When the Founding Fathers wrote the Constitution, they made it clear that the only time the president would have the authority to use military force without prior authorization from Congress was when, as James Madison recorded in his notes from the Constitutional Convention, it was necessary to "repel sudden attacks."
It was thus symbolic that when Barack Obama announced he had ordered the U.S. military to intervene in Libya's civil war, he did not do so from the Oval Office or the well of the U.S. House of Representatives, but from the capital city of Brazil. In that speech, delivered March 19, 2011, Obama repeatedly used the first-person pronoun: "Today I authorized the Armed Forces of the United States to begin a limited military action in Libya ... I want the American people to know that the use of force is not our first choice, and it's not a choice that I make lightly."
On what authority had "I, Barack Obama," taken America into war? He cited United Nations Security Council Resolution 1973, "which calls for the protection of the Libyan people." That resolution was passed by the member-states on the U.N. Security Council in 2011 -- the U.S., France, Great Britain, Russia, China, Bosnia and Herzegovina, Colombia, Gabon, Nigeria, Lebanon, Portugal, South Africa and Brazil, which hosted Obama's war announcement.
Obama's case was plain: The governments of the foreign nations listed above -- not the constitutionally elected representatives of the American people -- had given him authority to decide whether America would go to war.
In a speech delivered from the White House a day before his Brazil speech, Obama spoke of Libya's revolutionaries as if they shared the perspective of America's Founding Fathers. "Last month, protesters took to the streets across the country to demand their universal rights and a government that is accountable to them and responsive to their aspirations," he said.
But what did Obama know about the revolutionary forces in Libya, the so-called thuwar, before he ordered the U.S. military to take up their cause? What sort of prudential analysis had he done about the potential aftermath of this intervention -- to the question of who would restore order and security in Libya and how? Why did he believe a truly representative government in Libya was likely, let alone possible?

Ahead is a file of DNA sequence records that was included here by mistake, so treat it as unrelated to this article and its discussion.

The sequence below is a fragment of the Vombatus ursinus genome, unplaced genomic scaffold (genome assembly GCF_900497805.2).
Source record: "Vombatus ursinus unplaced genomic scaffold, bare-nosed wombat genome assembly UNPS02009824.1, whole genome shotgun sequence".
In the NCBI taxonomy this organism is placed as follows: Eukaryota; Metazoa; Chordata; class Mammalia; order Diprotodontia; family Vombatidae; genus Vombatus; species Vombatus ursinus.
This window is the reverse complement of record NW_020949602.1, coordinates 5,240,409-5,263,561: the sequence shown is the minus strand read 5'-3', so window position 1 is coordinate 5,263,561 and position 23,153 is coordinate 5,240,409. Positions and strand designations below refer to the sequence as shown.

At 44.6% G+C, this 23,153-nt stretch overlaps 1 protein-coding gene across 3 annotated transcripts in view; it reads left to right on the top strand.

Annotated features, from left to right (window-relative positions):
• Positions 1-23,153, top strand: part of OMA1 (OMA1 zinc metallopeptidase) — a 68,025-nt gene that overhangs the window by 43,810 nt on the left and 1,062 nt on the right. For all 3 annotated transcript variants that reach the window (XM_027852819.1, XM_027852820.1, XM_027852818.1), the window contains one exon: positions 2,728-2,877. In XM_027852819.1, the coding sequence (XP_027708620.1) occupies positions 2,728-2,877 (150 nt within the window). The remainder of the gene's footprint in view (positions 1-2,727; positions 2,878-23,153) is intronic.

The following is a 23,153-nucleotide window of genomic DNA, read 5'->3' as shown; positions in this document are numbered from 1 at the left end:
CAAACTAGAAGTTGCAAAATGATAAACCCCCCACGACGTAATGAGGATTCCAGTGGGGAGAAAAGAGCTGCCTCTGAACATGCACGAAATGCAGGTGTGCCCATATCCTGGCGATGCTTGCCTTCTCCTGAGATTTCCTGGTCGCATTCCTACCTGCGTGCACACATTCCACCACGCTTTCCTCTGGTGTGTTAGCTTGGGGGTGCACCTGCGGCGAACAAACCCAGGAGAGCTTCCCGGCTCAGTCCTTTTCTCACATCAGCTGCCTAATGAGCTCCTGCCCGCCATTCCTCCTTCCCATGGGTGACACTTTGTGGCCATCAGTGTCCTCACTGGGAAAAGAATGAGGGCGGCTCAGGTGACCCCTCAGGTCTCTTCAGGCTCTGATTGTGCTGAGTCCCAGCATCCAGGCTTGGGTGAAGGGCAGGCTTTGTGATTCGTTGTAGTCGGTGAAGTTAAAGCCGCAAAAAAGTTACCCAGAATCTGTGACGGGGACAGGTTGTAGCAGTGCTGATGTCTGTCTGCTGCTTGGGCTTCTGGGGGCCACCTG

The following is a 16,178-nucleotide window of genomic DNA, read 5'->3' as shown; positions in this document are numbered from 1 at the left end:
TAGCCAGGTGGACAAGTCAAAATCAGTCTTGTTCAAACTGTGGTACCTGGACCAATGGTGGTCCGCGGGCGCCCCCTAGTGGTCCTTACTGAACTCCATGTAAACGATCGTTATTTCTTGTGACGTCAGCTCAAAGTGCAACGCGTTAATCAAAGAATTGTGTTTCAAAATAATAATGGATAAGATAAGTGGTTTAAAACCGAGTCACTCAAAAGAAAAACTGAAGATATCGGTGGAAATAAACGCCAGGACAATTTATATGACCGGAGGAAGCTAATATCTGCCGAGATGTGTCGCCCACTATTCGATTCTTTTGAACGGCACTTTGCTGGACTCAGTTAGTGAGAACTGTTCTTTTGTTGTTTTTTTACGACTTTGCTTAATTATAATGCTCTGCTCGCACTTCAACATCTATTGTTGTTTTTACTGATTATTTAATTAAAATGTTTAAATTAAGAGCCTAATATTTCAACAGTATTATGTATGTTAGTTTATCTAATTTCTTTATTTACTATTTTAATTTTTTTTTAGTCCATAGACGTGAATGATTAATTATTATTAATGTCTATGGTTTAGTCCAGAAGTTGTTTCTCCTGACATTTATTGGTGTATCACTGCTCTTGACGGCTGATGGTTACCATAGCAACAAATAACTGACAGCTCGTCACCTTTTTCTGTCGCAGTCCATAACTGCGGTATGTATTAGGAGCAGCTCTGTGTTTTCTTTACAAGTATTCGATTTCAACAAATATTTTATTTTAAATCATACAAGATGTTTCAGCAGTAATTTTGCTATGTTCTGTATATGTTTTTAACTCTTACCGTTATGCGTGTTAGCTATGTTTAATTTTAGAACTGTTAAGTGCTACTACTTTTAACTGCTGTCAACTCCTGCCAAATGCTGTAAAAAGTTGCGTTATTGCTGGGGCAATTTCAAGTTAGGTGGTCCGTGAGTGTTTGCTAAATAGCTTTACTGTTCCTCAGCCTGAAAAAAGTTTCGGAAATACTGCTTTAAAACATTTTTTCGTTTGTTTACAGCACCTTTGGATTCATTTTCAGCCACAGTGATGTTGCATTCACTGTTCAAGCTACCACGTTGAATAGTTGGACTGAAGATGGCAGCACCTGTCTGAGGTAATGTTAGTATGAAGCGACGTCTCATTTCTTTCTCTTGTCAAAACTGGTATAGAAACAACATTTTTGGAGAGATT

Obama was either so mindlessly confident in Libya's post-intervention outcome or so worried about the political costs of putting "boots on the ground" that he vowed from the start that no U.S. ground forces would ever be deployed there. As "I, Barack Obama" declared from Brasilia, "[W]e will not -- I repeat -- we will not deploy any U.S. troops on the ground."
The same United Nations whose "writ" Obama said he was defending in Libya has now shown that the revolutionary forces in Libya started committing war crimes even before Obama ordered the U.S. military to intervene on their behalf. On March 2, the U.N. International Commission of Inquiry on Libya published its report on human rights violations there. "The Commission received reports of executions by the thuwar," said the report. "Over a dozen Qadhafi soldiers were reportedly shot in the back of the head by thuwar around 22-23 February 2011 in a village between Al Bayda and Darnah."
According to the U.N., the crimes of the revolutionaries mounted during the revolution and continued after it was over.
"The Commission has also concluded that war crimes and crimes against humanity were committed by thuwar and that breaches of international human rights law continue to occur in a climate of impunity," said the U.N. report. "The Commission found acts of extra-judicial executions, torture, enforced disappearance, indiscriminate attacks and pillage."
"No investigations," said the U.N. report, "have been carried out into any violations committed by the thuwar."
Had Obama sought congressional authorization for his use of force in Libya, as our Constitution prescribes, the members of Congress who voted for it would have shared the responsibility for this outcome. As matters stand, the responsibility lies solely and deservedly with Obama himself for exceeding his authority and intervening in a civil war he did not understand.
Examiner Columnist Terence P. Jeffrey is editor in chief of CNSnews.com. His column is syndicated by Creators.